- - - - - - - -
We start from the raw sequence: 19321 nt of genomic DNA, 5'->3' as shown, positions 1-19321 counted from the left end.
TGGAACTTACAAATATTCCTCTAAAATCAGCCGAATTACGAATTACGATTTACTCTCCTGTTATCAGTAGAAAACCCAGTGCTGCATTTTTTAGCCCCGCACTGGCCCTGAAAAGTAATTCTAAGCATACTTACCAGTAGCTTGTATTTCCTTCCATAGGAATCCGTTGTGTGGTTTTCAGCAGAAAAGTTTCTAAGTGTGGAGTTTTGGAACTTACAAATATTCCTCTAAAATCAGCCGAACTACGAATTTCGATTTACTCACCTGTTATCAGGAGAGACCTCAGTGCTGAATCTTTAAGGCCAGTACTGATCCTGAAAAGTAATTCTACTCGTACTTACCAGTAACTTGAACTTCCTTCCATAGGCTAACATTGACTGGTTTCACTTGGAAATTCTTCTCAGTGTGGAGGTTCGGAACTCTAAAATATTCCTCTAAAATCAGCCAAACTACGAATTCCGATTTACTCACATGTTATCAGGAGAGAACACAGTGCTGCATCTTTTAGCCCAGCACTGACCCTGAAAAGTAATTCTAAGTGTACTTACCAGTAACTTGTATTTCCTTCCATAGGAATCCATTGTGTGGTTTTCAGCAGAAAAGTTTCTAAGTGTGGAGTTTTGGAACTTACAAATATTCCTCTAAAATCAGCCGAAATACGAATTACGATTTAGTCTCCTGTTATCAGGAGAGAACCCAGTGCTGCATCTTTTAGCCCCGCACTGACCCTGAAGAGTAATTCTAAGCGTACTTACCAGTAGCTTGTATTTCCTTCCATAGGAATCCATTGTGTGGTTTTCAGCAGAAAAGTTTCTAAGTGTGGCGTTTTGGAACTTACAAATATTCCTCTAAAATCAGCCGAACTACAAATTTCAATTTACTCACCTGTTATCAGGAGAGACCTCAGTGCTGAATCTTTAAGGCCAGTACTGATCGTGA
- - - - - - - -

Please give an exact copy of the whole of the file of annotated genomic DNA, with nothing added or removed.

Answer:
We start from the raw sequence: 19321 nt of genomic DNA, 5'->3' as shown, positions 1-19321 counted from the left end.
TGGAACTTACAAATATTCCTCTAAAATCAGCCGAATTACGAATTACGATTTACTCTCCTGTTATCAGTAGAAAACCCAGTGCTGCATTTTTTAGCCCCGCACTGGCCCTGAAAAGTAATTCTAAGCATACTTACCAGTAGCTTGTATTTCCTTCCATAGGAATCCGTTGTGTGGTTTTCAGCAGAAAAGTTTCTAAGTGTGGAGTTTTGGAACTTACAAATATTCCTCTAAAATCAGCCGAACTACGAATTTCGATTTACTCACCTGTTATCAGGAGAGACCTCAGTGCTGAATCTTTAAGGCCAGTACTGATCCTGAAAAGTAATTCTACTCGTACTTACCAGTAACTTGAACTTCCTTCCATAGGCTAACATTGACTGGTTTCACTTGGAAATTCTTCTCAGTGTGGAGGTTCGGAACTCTAAAATATTCCTCTAAAATCAGCCAAACTACGAATTCCGATTTACTCACATGTTATCAGGAGAGAACACAGTGCTGCATCTTTTAGCCCAGCACTGACCCTGAAAAGTAATTCTAAGTGTACTTACCAGTAACTTGTATTTCCTTCCATAGGAATCCATTGTGTGGTTTTCAGCAGAAAAGTTTCTAAGTGTGGAGTTTTGGAACTTACAAATATTCCTCTAAAATCAGCCGAAATACGAATTACGATTTAGTCTCCTGTTATCAGGAGAGAACCCAGTGCTGCATCTTTTAGCCCCGCACTGACCCTGAAGAGTAATTCTAAGCGTACTTACCAGTAGCTTGTATTTCCTTCCATAGGAATCCATTGTGTGGTTTTCAGCAGAAAAGTTTCTAAGTGTGGCGTTTTGGAACTTACAAATATTCCTCTAAAATCAGCCGAACTACAAATTTCAATTTACTCACCTGTTATCAGGAGAGACCTCAGTGCTGAATCTTTAAGGCCAGTACTGATCGTGA